Five Years In Jail For Exposing Animal Abuses In Minnesota
If a new Minnesota bill becomes law, anyone caught going undercover to film or record animal abuses at a factory farm could be sentenced to five years in jail.
Minnesota Joins Iowa And Florida In Criminalizing Animal Activists
As Care2′s Mac McDaniel wrote, both Iowa and Florida are also proposing similar laws.
In Iowa, Senate File 431 and House File 589 create new penalties for wide range of activities, including undercover investigations. They prohibit anyone from producing, possessing, or distributing a record of a “visual or audio experience occurring at [an] animal facility.”
In Florida, Senate Bill 1426 would make photographing a farm without the written consent of the owner a first-degree felony.
Legislation Cracks Down On Activists Who Have Exposed Animal Abuses
The legislation proposed in Minnesota attempts to crack down on activists who have exposed repeated animal welfare violations. Among its provisions, the bill targets anyone who documents an “image or sound” of animal suffering in a sweeping list of “animal facilities,” including factory farms, animal experimentation labs, and puppy mills.
Guilty Of “Eco-Terrorism” and “Animal Enterprise Terrorism”
According to Will Potter, author of Green Is the New Red: An Insider’s Account of a Social Movement Under Siege, Minnesota’s House File No. 1369 goes even further.
The bill, introduced by six Republicans, also includes a number of other provisions that have popped up in “eco-terrorism” bills and “animal enterprise terrorism” laws over the years. Similar legislation has also been introduced in Florida and Iowa to target undercover investigators.
The Minnesota bill includes a number of dangerous parts. Among the most important:
- “Animal facility interference.” This provision targets those who, without the owner’s consent, “produce a record which reproduces an image or sound occurring at the animal facility.” Even worse, it targets those who “possess or distribute a record which produces an image or sound occurring at the animal facility.” In other words, these Republicans are not only targeting anyone who exposes abuses in these facilities, but anyone who distributes that information (presumably via DVD, or potentially YouTube videos). This is listed as a gross misdemeanor.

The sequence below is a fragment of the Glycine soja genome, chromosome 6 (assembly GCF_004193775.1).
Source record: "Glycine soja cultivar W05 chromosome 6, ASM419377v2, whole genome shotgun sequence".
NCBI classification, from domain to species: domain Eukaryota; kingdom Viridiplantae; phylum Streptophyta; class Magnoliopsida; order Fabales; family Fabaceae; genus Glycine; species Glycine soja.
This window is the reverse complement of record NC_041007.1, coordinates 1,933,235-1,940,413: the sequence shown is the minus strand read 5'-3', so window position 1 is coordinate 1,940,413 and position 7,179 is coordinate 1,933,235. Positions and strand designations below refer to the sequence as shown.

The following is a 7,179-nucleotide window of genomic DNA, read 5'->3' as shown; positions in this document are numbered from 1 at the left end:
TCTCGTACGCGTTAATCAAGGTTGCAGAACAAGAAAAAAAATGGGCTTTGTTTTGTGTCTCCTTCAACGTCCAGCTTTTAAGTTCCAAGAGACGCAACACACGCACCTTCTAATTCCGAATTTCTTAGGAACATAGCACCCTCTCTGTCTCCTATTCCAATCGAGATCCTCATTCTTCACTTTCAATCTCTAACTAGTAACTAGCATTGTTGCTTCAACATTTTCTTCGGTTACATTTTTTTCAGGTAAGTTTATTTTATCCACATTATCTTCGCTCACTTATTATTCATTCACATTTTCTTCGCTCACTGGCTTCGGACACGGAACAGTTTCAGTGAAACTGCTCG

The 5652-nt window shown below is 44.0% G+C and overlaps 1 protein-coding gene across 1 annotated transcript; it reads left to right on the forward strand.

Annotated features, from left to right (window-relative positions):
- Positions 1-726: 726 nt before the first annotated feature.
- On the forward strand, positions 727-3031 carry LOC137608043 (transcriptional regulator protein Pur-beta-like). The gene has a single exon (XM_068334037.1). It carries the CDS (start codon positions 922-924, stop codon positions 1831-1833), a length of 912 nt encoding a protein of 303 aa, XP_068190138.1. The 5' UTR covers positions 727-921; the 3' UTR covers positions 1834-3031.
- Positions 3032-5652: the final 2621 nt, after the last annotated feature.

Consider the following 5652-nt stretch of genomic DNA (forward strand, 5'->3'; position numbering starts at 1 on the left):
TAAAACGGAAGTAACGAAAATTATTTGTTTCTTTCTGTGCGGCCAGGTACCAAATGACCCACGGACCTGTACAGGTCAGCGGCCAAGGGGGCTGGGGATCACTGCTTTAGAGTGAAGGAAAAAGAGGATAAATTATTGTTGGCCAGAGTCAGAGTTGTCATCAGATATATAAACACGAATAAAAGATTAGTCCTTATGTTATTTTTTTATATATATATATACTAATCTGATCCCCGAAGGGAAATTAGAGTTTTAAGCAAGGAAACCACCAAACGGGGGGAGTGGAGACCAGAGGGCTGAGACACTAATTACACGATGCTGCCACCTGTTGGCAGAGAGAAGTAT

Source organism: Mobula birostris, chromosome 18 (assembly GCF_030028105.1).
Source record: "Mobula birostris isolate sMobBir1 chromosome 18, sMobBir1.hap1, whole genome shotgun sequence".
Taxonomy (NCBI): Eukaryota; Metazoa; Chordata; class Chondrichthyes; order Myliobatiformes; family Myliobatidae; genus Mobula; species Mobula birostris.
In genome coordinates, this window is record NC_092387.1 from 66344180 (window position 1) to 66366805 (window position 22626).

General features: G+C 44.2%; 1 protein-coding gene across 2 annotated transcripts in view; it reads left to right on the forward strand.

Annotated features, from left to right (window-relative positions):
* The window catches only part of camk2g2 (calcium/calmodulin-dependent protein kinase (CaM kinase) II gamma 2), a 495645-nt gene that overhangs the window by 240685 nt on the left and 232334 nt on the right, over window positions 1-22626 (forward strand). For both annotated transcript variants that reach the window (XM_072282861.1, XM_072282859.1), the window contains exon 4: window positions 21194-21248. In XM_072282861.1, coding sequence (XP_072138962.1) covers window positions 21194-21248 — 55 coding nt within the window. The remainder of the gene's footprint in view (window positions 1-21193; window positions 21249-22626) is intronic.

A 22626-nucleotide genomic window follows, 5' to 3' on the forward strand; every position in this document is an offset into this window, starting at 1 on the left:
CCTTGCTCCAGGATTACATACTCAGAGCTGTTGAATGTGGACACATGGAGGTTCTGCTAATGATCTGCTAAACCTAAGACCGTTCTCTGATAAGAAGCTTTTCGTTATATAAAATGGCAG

- “Animal facility tampering.” This provision targets those who take animals from these facilities. That, of course, is already a crime. But those provision also goes further, and includes “disrupting” the operations of such a facility. This kind of vague, overly broad language has also appeared in federal laws like the Animal Enterprise Terrorism Act. People have a right to know what, exactly, is a crime; vague language like this has a chilling effect on lawful activism, and can be misused by an ambitious prosecutor. This is listed as a felony.
- “Animal facility fraud.” This provision specifically targets undercover investigators and whistleblowers. It targets those who obtain access to an animal facility by “false pretense” (such as a false name on a job application, in order to document abuses). This is listed as a gross misdemeanor.
Corporations Can Recover Damages For Any Revenue Lost
Not surprisingly, this bill includes provisions for civil recovery and equitable relief, so that corporations can force activists to compensate them for any revenue lost due to the exposure of their violence.
And the people behind it? Representative Rod Hamilton, for instance, is past president of the Minnesota Pork Producers, and a current member.
Isn’t this backwards? These people are trying to criminalize someon who is an eyewitness to a crime. Shouldn’t these people who have the extremely difficult task of documenting a crime be applauded, not hauled off to jail?
Click here to sign our petition asking the Minnesota House of Representatives not to allow this shameful bill to become law.
Photo Credit: CALM Action via Creative Commons